Long, hot Texas summer days often are hard on ornamental landscape plants and increase the demands on the gardener to keep them in a healthy, attractive condition. It is important for the gardener to prepare for hot, dry days of June, July and August during early summer, before summer heat and possible damage.

The first step in being prepared for summer in the landscape is to have chosen ornamental plants that will tolerate our local summer conditions. Plants that will harden themselves for possible drought and constant high temperatures will demand a minimum of summer maintenance and care. Our long, hot summers forbid success with more northern, cool, shorter summer plants such as White Birch, Northern Maples, Lilac and Peony.

During summer, water or soil moisture becomes extremely important and essential for good plant production. Because continual watering is oftentimes costly and time consuming, it pays to conserve the moisture around plants.

The best way to conserve garden moisture is by mulching. A good mulch will not only retain valuable moisture needed for plant growth but will ensure several other things as well to improve gardening success.

A mulch insulates the soil and protects it from drying and hard baking effects of the hot sun winds. Mulched soils are cooler than unmulched soils and generally show less fluctuation in soil temperature. Cooler, more even temperatures and less moisture evaporation from the soil surface causes plants to grow at a more constant rate.

Mulches also break the force of rain and irrigation and tend to prevent erosion, soil compaction and crusting. A mulch helps the soil absorb water more readily and helps prevent the splashing of soil and certain plant disease organisms onto plants and flowers during a rain or overhead irrigation.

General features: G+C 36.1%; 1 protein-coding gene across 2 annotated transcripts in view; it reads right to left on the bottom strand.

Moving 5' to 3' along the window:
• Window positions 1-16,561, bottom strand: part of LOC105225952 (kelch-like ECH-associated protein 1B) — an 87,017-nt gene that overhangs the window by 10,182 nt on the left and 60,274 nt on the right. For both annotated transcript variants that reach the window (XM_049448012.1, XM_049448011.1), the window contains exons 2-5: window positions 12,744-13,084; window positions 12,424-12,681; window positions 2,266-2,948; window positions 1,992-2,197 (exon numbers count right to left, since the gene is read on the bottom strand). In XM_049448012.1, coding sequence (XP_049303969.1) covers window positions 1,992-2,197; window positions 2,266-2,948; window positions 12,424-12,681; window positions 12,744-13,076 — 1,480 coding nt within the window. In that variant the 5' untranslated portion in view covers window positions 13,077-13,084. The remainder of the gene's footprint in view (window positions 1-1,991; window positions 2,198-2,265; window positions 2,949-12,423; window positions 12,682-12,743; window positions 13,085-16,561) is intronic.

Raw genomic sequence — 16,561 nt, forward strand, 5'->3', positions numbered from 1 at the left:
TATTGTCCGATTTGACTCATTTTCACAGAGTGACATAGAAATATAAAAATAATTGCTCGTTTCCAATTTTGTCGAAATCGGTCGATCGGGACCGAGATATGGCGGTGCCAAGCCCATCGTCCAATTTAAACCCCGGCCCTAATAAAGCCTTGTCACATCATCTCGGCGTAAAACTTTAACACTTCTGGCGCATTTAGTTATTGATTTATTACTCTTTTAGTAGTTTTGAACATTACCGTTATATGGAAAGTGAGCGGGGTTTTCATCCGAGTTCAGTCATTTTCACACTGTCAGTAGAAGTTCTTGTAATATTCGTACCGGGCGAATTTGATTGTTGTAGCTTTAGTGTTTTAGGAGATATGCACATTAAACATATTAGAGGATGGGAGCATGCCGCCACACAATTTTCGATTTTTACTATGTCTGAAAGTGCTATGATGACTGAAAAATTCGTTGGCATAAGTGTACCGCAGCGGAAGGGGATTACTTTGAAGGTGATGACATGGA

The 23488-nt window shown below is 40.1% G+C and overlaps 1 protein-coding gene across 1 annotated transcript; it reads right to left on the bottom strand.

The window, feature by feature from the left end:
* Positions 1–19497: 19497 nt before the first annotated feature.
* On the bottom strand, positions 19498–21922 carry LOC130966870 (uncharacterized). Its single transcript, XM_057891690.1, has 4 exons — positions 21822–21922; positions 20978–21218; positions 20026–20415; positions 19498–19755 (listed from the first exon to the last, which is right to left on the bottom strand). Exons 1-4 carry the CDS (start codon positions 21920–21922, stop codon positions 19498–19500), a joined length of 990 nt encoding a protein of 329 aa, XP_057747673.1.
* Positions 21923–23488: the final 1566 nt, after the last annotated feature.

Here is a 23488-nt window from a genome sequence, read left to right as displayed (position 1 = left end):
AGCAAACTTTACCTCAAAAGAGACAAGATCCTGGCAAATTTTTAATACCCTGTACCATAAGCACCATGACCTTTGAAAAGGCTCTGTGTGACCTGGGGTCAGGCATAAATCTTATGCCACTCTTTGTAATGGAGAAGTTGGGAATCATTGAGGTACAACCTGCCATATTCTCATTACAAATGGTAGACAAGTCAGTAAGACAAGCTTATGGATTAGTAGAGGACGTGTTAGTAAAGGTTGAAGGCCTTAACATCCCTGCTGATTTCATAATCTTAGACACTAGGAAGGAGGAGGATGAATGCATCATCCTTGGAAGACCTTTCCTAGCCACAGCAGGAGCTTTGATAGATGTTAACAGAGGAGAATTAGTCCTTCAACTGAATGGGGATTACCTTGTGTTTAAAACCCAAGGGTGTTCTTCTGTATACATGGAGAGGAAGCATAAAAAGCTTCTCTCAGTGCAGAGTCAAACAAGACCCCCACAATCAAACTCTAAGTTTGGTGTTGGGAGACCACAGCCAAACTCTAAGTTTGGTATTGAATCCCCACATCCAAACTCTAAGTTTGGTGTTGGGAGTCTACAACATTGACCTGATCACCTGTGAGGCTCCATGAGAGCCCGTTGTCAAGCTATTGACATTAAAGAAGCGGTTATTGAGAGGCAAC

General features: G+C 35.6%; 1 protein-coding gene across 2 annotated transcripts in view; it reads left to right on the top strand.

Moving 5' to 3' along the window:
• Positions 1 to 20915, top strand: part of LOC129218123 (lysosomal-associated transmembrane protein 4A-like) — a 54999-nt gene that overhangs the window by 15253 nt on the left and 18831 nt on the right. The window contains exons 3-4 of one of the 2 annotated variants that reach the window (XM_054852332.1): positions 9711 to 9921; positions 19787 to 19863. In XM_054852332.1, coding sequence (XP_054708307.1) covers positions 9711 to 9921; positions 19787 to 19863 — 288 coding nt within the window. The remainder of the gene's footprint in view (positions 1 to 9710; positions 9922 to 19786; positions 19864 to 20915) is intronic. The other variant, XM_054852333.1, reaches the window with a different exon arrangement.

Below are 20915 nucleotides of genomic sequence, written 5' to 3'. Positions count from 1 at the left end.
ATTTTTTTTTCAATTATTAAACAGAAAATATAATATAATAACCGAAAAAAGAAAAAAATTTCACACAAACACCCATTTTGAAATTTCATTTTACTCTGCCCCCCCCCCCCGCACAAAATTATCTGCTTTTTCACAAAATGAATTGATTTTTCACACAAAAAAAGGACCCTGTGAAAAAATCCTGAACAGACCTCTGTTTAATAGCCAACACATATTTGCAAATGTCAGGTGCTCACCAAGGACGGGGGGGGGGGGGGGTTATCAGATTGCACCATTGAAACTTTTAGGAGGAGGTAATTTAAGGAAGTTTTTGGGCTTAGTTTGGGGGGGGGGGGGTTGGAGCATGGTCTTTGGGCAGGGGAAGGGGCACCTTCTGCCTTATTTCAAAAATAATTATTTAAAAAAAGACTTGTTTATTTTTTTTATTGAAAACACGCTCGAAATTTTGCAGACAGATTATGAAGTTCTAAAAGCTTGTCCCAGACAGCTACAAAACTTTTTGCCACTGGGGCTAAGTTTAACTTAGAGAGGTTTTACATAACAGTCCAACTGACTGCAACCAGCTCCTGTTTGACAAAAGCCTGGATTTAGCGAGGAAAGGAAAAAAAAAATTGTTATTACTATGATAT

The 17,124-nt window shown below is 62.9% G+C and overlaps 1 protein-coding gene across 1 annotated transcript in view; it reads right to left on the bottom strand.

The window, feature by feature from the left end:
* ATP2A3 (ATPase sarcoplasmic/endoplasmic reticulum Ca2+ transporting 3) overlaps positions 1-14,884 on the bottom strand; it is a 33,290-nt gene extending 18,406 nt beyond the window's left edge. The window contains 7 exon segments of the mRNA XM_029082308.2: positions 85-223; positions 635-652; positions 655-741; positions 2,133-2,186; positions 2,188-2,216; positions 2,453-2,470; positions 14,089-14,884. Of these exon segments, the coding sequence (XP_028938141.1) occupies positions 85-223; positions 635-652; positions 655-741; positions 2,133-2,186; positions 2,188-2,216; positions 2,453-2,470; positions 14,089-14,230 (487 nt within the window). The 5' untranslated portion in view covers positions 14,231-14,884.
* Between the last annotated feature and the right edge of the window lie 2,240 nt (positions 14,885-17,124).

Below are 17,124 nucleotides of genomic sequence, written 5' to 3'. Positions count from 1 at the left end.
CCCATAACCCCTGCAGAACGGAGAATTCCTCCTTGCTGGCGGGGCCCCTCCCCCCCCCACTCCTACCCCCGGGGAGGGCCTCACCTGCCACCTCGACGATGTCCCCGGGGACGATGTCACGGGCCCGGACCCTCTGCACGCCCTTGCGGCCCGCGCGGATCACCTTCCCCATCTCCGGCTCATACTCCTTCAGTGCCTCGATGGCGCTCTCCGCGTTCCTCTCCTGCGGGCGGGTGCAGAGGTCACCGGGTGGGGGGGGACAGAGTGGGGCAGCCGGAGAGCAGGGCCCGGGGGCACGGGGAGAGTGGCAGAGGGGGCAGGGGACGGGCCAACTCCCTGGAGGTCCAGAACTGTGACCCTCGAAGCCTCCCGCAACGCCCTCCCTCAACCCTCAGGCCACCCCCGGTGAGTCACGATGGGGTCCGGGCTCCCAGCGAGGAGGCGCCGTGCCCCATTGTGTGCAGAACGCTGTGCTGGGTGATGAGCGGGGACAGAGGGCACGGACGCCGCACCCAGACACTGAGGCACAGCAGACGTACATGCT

The mulch covering also prevents germination of many weed seeds. Fewer weeds provide less competition for available moisture and nutrients. Using mulches to control weeds is much safer than using chemical weed controls or risking damage to tender, newly formed roots by cultivation.

Mulches are usually applied 2 to 6 inches deep, depending on the material used. In general, the more course the material, the deeper the mulch. For example, a 2-inch layer of cotton seed hulls will have the same mulching effect as 6 inches of oat straw or 4 inches of coastal Bermuda hay.

By far, the more common and better mulches are organic types. There are many of these, and selection will be determined by appearance desired and availability in your specific area.

A few of the more widely used mulches include the following: bard (pine and redwood), grass clippings, hay leafmold (oak), peanut hulls, pine needles, sawdust and woodchips.

Your choice of a mulch should be weed-free, clean and long lasting. Organic mulches improve the soil structure when they do break down and decompose in the soil, making for better aeration, drainage and water-holding ability.

— Randy Reeves is a Texas A&M AgriLife extension agent for Gregg County. Join him on his horticultural blog at www.news-journal.com.